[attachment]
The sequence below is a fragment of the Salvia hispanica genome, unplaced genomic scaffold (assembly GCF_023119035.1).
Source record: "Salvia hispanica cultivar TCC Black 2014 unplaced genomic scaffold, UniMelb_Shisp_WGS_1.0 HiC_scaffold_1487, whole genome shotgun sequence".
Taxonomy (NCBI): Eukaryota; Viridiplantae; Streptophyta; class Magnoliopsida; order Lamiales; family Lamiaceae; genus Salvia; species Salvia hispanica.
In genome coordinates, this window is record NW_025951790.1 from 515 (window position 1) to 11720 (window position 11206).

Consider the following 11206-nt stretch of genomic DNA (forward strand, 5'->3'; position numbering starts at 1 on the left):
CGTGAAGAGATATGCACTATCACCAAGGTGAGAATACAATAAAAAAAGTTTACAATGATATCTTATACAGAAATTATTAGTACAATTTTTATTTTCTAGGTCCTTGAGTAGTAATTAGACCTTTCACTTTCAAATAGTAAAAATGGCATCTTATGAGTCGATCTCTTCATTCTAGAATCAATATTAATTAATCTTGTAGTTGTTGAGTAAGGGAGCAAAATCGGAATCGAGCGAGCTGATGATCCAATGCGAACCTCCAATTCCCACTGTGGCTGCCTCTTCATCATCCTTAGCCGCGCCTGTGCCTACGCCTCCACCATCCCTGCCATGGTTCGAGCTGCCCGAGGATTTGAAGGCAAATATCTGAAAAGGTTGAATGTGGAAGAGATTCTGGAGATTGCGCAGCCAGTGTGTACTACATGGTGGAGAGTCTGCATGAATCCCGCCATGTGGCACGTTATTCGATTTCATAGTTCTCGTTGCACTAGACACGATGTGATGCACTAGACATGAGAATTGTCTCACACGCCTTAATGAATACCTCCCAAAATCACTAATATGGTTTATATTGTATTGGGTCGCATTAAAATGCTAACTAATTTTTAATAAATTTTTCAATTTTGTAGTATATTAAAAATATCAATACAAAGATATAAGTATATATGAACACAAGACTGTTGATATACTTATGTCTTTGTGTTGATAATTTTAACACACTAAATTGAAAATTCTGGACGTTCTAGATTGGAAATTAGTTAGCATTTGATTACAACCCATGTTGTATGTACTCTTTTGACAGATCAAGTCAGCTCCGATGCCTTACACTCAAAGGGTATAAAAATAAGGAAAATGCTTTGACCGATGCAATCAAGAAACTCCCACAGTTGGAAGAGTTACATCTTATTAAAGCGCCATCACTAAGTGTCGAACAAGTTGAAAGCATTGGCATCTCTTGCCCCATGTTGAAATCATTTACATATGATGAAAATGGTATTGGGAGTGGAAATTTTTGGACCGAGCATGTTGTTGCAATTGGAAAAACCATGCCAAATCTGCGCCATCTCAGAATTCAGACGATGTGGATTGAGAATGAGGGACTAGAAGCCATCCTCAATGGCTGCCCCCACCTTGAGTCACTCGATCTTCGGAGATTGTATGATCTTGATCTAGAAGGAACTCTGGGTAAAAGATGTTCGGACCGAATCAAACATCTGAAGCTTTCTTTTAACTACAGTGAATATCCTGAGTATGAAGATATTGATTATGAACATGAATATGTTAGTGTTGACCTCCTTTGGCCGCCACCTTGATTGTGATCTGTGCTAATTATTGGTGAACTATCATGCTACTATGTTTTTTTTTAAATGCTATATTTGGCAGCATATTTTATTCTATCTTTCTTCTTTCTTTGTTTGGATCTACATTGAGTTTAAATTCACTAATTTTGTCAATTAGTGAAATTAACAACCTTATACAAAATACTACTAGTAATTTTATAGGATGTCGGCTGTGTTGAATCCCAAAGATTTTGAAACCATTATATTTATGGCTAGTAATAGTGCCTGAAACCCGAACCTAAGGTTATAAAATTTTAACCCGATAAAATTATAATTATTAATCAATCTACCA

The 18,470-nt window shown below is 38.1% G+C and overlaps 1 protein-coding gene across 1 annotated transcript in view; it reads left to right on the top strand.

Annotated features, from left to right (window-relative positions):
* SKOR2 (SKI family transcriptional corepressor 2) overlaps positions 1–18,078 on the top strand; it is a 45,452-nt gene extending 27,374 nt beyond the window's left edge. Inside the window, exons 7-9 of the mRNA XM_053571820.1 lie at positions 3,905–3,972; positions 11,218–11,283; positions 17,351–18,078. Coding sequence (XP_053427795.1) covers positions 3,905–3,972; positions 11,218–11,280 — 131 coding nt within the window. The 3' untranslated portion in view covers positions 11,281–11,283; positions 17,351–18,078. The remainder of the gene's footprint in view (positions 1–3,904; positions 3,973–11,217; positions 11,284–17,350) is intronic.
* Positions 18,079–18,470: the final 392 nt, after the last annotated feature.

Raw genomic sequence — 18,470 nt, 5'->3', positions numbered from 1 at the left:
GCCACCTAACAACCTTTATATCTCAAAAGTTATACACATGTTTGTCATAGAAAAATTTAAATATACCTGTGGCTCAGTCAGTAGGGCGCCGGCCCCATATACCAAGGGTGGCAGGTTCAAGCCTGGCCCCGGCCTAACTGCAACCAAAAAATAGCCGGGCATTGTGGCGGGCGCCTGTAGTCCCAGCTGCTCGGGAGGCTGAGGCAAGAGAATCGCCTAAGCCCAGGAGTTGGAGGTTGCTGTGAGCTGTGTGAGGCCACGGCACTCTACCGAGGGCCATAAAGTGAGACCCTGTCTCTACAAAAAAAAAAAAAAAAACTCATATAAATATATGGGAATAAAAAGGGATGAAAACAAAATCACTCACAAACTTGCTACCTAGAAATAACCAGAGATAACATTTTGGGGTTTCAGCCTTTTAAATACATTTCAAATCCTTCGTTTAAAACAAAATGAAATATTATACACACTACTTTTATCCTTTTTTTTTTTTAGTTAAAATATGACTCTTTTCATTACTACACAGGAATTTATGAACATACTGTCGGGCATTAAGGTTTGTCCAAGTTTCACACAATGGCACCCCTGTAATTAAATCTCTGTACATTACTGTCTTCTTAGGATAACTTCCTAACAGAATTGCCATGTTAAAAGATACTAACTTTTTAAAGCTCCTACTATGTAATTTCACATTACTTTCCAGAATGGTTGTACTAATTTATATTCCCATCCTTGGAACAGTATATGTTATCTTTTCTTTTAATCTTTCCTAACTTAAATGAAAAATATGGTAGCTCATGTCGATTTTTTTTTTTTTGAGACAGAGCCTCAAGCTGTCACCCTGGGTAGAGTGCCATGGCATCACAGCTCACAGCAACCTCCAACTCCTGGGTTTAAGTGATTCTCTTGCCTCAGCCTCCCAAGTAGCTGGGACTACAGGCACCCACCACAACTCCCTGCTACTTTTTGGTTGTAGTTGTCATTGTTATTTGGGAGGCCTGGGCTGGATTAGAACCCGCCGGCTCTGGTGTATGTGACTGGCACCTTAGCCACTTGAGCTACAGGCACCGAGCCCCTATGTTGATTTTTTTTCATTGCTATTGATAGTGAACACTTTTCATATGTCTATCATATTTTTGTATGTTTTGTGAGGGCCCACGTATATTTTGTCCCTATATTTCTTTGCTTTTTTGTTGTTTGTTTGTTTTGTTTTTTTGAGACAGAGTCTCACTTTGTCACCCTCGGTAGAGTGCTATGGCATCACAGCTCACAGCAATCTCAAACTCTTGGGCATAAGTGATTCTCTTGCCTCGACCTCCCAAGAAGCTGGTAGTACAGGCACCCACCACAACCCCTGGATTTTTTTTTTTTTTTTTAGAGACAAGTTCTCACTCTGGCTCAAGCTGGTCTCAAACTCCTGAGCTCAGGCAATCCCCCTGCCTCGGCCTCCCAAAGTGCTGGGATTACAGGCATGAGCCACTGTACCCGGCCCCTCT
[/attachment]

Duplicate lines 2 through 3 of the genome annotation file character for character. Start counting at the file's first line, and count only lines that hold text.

Source record: "Salvia hispanica cultivar TCC Black 2014 unplaced genomic scaffold, UniMelb_Shisp_WGS_1.0 HiC_scaffold_1487, whole genome shotgun sequence".
Taxonomy (NCBI): Eukaryota; Viridiplantae; Streptophyta; class Magnoliopsida; order Lamiales; family Lamiaceae; genus Salvia; species Salvia hispanica.